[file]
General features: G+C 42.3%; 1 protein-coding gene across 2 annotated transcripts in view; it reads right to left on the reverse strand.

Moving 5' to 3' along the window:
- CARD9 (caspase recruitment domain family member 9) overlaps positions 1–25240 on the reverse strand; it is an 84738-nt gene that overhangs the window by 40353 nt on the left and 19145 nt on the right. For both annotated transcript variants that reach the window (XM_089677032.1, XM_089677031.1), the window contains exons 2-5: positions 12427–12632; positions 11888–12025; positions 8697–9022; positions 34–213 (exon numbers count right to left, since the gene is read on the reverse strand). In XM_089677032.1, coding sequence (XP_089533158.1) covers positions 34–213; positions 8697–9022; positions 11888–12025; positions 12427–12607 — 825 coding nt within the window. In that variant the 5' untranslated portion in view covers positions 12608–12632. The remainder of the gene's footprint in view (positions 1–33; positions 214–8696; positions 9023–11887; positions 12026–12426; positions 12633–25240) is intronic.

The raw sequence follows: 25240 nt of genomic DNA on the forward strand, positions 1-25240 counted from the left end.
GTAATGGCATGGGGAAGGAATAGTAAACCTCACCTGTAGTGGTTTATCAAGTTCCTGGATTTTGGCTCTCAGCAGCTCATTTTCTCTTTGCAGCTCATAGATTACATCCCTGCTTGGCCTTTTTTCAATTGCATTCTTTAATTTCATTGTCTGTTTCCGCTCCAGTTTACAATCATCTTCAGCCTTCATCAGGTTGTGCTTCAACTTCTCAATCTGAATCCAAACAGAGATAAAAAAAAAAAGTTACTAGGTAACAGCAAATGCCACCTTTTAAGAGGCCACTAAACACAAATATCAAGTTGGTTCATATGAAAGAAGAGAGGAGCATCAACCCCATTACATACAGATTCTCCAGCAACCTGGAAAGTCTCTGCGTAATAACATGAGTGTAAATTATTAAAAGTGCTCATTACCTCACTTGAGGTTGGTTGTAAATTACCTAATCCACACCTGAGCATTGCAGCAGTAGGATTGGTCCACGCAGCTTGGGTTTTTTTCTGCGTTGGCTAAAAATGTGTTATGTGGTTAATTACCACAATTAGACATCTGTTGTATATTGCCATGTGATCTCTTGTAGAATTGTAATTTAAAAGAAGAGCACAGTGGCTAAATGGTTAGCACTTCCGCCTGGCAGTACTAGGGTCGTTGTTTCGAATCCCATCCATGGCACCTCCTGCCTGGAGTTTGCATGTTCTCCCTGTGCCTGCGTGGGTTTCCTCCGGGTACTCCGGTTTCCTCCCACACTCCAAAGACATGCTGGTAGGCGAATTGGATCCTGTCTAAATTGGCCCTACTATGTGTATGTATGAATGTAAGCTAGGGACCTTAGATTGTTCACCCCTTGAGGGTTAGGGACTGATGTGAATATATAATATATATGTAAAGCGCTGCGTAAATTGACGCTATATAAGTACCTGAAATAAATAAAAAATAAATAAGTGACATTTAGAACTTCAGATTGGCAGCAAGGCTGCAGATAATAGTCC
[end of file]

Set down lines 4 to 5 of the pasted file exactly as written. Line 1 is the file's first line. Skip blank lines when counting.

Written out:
The raw sequence follows: 25240 nt of genomic DNA on the forward strand, positions 1-25240 counted from the left end.
GTAATGGCATGGGGAAGGAATAGTAAACCTCACCTGTAGTGGTTTATCAAGTTCCTGGATTTTGGCTCTCAGCAGCTCATTTTCTCTTTGCAGCTCATAGATTACATCCCTGCTTGGCCTTTTTTCAATTGCATTCTTTAATTTCATTGTCTGTTTCCGCTCCAGTTTACAATCATCTTCAGCCTTCATCAGGTTGTGCTTCAACTTCTCAATCTGAATCCAAACAGAGATAAAAAAAAAAAGTTACTAGGTAACAGCAAATGCCACCTTTTAAGAGGCCACTAAACACAAATATCAAGTTGGTTCATATGAAAGAAGAGAGGAGCATCAACCCCATTACATACAGATTCTCCAGCAACCTGGAAAGTCTCTGCGTAATAACATGAGTGTAAATTATTAAAAGTGCTCATTACCTCACTTGAGGTTGGTTGTAAATTACCTAATCCACACCTGAGCATTGCAGCAGTAGGATTGGTCCACGCAGCTTGGGTTTTTTTCTGCGTTGGCTAAAAATGTGTTATGTGGTTAATTACCACAATTAGACATCTGTTGTATATTGCCATGTGATCTCTTGTAGAATTGTAATTTAAAAGAAGAGCACAGTGGCTAAATGGTTAGCACTTCCGCCTGGCAGTACTAGGGTCGTTGTTTCGAATCCCATCCATGGCACCTCCTGCCTGGAGTTTGCATGTTCTCCCTGTGCCTGCGTGGGTTTCCTCCGGGTACTCCGGTTTCCTCCCACACTCCAAAGACATGCTGGTAGGCGAATTGGATCCTGTCTAAATTGGCCCTACTATGTGTATGTATGAATGTAAGCTAGGGACCTTAGATTGTTCACCCCTTGAGGGTTAGGGACTGATGTGAATATATAATATATATGTAAAGCGCTGCGTAAATTGACGCTATATAAGTACCTGAAATAAATAAAAAATAAATAAGTGACATTTAGAACTTCAGATTGGCAGCAAGGCTGCAGATAATAGTCC